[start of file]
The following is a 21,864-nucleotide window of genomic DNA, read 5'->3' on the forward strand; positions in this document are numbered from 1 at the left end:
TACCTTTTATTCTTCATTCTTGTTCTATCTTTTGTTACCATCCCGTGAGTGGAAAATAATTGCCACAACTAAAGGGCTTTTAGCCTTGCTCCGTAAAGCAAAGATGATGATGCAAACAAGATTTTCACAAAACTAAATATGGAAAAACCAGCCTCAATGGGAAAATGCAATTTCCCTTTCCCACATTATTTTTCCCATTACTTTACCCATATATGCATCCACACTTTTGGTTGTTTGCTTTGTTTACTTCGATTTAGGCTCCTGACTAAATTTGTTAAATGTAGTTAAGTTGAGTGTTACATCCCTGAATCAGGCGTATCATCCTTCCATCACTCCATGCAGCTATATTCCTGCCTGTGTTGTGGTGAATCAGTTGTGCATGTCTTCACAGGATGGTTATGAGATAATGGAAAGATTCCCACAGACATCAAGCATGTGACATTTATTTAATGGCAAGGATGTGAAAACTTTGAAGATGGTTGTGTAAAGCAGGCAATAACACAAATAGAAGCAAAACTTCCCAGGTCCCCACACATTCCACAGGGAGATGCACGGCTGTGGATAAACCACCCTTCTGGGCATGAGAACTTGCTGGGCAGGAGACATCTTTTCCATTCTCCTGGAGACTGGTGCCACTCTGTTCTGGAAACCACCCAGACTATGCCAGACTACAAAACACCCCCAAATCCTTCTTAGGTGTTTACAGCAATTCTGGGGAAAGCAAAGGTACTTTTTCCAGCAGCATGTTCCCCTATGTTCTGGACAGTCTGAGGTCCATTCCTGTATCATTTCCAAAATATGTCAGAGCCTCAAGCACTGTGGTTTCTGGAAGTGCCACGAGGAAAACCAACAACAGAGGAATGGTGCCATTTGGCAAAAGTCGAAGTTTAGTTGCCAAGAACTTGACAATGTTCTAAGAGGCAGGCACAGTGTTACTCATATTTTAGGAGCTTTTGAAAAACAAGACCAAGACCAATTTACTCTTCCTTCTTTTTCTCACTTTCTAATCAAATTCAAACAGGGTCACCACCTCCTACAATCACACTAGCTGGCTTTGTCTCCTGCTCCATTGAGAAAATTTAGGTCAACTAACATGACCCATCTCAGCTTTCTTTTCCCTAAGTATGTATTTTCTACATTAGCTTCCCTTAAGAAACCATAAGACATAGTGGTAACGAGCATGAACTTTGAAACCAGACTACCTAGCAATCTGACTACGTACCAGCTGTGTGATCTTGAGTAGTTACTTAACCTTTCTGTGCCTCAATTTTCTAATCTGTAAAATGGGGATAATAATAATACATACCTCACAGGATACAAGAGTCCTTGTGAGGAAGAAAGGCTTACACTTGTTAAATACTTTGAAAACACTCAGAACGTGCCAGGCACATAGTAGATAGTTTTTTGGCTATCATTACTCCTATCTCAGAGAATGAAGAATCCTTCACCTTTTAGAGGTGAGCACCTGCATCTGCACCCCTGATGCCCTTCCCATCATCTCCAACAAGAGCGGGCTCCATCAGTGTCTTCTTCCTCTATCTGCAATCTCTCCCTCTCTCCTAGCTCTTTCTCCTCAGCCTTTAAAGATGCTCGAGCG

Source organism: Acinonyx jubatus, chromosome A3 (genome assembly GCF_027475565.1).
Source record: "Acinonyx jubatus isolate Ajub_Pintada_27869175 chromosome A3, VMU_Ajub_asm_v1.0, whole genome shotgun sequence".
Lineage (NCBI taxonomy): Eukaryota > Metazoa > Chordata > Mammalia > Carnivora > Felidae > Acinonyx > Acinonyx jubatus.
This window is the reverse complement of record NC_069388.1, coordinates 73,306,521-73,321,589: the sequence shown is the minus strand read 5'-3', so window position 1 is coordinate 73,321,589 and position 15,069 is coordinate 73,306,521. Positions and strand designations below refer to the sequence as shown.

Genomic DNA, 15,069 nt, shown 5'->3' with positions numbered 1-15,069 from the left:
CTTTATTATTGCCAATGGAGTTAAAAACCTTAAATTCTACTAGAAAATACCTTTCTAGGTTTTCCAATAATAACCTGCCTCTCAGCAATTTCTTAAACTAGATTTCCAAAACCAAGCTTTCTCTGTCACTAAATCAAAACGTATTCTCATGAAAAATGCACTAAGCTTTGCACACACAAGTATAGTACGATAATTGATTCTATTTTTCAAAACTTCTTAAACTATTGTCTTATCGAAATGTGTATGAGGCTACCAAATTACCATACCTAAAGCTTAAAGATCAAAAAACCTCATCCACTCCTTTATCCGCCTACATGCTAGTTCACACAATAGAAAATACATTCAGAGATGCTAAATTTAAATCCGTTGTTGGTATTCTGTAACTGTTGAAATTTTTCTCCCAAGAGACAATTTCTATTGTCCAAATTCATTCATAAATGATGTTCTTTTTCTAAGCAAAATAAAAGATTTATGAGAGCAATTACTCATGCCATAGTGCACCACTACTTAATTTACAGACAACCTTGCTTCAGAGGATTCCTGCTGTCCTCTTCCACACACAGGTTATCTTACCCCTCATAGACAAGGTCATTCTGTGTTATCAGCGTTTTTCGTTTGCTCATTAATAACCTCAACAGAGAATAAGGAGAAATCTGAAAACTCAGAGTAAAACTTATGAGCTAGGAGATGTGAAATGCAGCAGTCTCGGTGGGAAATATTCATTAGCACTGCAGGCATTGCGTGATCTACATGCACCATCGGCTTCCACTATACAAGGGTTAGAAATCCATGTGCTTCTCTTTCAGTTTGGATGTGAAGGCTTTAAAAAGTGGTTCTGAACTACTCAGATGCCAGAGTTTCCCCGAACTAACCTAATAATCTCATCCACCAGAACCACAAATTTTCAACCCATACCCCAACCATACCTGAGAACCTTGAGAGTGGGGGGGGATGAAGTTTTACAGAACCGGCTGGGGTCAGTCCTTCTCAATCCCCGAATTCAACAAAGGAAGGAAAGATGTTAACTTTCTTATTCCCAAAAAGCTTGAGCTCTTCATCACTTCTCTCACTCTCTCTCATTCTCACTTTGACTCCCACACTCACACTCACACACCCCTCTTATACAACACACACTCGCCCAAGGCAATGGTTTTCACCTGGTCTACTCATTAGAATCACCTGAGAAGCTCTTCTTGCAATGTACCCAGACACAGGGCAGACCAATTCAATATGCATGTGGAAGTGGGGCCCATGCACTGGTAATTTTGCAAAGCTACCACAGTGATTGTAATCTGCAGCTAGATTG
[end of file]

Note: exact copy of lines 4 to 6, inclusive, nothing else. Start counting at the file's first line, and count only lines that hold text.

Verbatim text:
Source record: "Acinonyx jubatus isolate Ajub_Pintada_27869175 chromosome A3, VMU_Ajub_asm_v1.0, whole genome shotgun sequence".
Lineage (NCBI taxonomy): Eukaryota > Metazoa > Chordata > Mammalia > Carnivora > Felidae > Acinonyx > Acinonyx jubatus.
This window is the reverse complement of record NC_069388.1, coordinates 73,306,521-73,321,589: the sequence shown is the minus strand read 5'-3', so window position 1 is coordinate 73,321,589 and position 15,069 is coordinate 73,306,521. Positions and strand designations below refer to the sequence as shown.